• Tunneling under an old foundation to pour new footings
  • Repairing a leaking roof without removing interior plaster
  • What a drift pin is, and how to use it
  • How to structure contracts
  • Keeping control of the budget
  • Setting a fixed markup percentage
  • Emptying a full dumpster to find an antique detail
  • The stories old buildings tell
  • And more …

If you’re interested in gaining the skills and knowledge necessary to work on historic homes, Walter advises to pair formal training with on-the-job experience.

Ep.73: Getting Young People into the Trades with a High School Summer Work Program with Stuart Feldt

We’re big advocates of getting young people into the building trades. Getting kids and their parents to understand that working in remodeling and construction can provide a great career is the first step. 

Stuart Feldt has an internship program for high school students at his company, giving them hands-on experience during their summer vacations.

In this episode, Stuart discusses the program with Tim and Steve, where he finds the kids, and how you can start a similar initiative.

Stuart founded his company, W.S. Feldt, in 1993 as a sole proprietor in Mountlake Terrace, WA. The company specializes in remodels of all types, with an occasional custom home build. This is the company’s second year of employing high school students.

Working with high school students means taking some extra time while teaching them the proper skills, and how to do them safely. But it’s an important step to ensure there will be a steady stream of skilled tradespeople coming into the industry. Stuart talks about how he started the program, and what you can do to run your own initiative, including:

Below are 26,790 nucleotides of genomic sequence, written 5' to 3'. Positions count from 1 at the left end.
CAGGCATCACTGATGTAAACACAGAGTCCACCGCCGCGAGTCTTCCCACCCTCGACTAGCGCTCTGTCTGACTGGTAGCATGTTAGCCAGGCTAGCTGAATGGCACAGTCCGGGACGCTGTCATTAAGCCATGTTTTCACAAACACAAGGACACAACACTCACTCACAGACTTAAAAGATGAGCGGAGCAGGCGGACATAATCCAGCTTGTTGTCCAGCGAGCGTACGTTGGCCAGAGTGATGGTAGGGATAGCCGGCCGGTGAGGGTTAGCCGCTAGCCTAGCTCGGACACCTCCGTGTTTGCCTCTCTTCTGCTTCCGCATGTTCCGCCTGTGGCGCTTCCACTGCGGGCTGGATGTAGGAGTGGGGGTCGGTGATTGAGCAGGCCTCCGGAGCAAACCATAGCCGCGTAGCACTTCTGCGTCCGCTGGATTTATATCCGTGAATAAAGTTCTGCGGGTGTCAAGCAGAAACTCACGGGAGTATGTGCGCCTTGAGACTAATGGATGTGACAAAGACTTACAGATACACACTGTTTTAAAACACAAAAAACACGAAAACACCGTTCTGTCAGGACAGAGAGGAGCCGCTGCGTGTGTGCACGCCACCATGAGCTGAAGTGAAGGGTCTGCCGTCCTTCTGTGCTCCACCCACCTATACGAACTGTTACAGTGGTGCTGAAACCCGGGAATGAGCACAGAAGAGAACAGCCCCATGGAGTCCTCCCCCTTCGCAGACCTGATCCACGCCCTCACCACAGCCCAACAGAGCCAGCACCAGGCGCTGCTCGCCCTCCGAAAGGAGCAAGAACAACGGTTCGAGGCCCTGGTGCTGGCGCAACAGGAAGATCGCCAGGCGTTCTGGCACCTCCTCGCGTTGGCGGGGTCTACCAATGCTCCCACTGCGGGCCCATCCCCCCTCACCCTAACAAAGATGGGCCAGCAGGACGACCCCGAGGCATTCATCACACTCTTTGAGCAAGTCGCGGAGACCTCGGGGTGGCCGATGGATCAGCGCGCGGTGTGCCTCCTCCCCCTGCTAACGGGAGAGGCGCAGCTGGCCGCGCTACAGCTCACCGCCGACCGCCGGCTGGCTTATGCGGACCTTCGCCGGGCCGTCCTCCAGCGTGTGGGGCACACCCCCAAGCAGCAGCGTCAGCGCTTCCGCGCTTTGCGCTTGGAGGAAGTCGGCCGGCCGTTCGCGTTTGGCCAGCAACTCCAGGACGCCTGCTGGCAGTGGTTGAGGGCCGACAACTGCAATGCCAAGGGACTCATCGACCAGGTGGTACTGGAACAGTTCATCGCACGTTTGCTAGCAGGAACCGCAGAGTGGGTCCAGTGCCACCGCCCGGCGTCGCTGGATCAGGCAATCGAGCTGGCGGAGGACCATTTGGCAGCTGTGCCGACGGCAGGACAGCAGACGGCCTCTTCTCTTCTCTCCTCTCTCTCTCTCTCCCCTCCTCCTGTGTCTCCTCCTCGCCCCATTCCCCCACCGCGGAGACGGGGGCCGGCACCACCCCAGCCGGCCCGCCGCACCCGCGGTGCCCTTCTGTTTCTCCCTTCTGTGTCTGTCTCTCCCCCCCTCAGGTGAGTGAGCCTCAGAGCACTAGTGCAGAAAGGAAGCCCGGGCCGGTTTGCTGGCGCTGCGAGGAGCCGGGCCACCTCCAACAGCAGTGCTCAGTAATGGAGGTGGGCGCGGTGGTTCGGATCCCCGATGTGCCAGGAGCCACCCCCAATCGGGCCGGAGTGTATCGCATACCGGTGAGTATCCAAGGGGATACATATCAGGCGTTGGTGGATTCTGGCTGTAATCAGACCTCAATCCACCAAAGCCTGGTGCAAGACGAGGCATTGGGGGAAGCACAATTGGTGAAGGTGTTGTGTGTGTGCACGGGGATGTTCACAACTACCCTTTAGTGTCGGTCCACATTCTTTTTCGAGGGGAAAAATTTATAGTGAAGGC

• The legal issues
  • The skills to teach, and how
  • Finding the right work for them to do
  • Being flexible
  • Accepting there will be some extra costs and inefficiencies
  • How to handle the job costs
  • The benefits of turning your team into teachers
  • The possibility of turning it into a non-profit
  • Reaching out to educators for help
  • Giving an overview of the business
  • And more …

A high-school outreach and internship program is one way to beat the labor shortage by providing a pipeline for your company.

Ep.72: The Labor Shortage from a Small-Town Perspective with Wally Staples

While driving through Maine earlier this year, Tim started wondering how a client of his there deals with the labor shortage in his small town. So he called and asked, and found out that while there are different challenges, what he does to attract and retain his people can be done in any size labor market.

In this episode, Wally J. Staples talks to Tim and Steve about how his company combats the labor crisis outside of the major metropolitan areas, where there just aren’t as many people to choose from.

Wally is the owner and president of Wally J Staples Builders Inc., of Brunswick, ME, founded the company in 1993 when he was in his early 20s. A carpenter by trade, Wally worked in the field building new homes and completing renovations until 2001, when he hired his first lead carpenter, who’s still with WJSB today. This allowed Wally to work on growing the company, and now they have five full-time, in-house carpentry crews, and have completed more than 3,500 projects. 

Brunswick has a population of about 20,000, and is somewhat of a retirement community. It’s located between two major employers —  L.L. Bean and s big shipbuilder. There’s also a strong sense of independence — many carpenters and tradespeople would rather work for themselves. Wally talks about the things you need to do to attract and keep good people in a smaller market, including: